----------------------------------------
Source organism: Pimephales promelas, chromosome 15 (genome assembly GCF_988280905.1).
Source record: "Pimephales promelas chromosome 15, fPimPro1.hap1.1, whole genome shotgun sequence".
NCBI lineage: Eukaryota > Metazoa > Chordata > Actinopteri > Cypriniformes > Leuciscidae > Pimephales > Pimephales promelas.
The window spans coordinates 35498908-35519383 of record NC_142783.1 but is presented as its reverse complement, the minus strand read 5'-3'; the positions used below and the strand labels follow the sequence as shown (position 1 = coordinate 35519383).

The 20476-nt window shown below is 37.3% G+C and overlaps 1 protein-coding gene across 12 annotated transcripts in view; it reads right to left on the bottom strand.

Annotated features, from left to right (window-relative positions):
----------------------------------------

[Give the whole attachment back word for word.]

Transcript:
Source organism: Pimephales promelas, chromosome 15 (genome assembly GCF_988280905.1).
Source record: "Pimephales promelas chromosome 15, fPimPro1.hap1.1, whole genome shotgun sequence".
NCBI lineage: Eukaryota > Metazoa > Chordata > Actinopteri > Cypriniformes > Leuciscidae > Pimephales > Pimephales promelas.
The window spans coordinates 35498908-35519383 of record NC_142783.1 but is presented as its reverse complement, the minus strand read 5'-3'; the positions used below and the strand labels follow the sequence as shown (position 1 = coordinate 35519383).

The 20476-nt window shown below is 37.3% G+C and overlaps 1 protein-coding gene across 12 annotated transcripts in view; it reads right to left on the bottom strand.

Annotated features, from left to right (window-relative positions):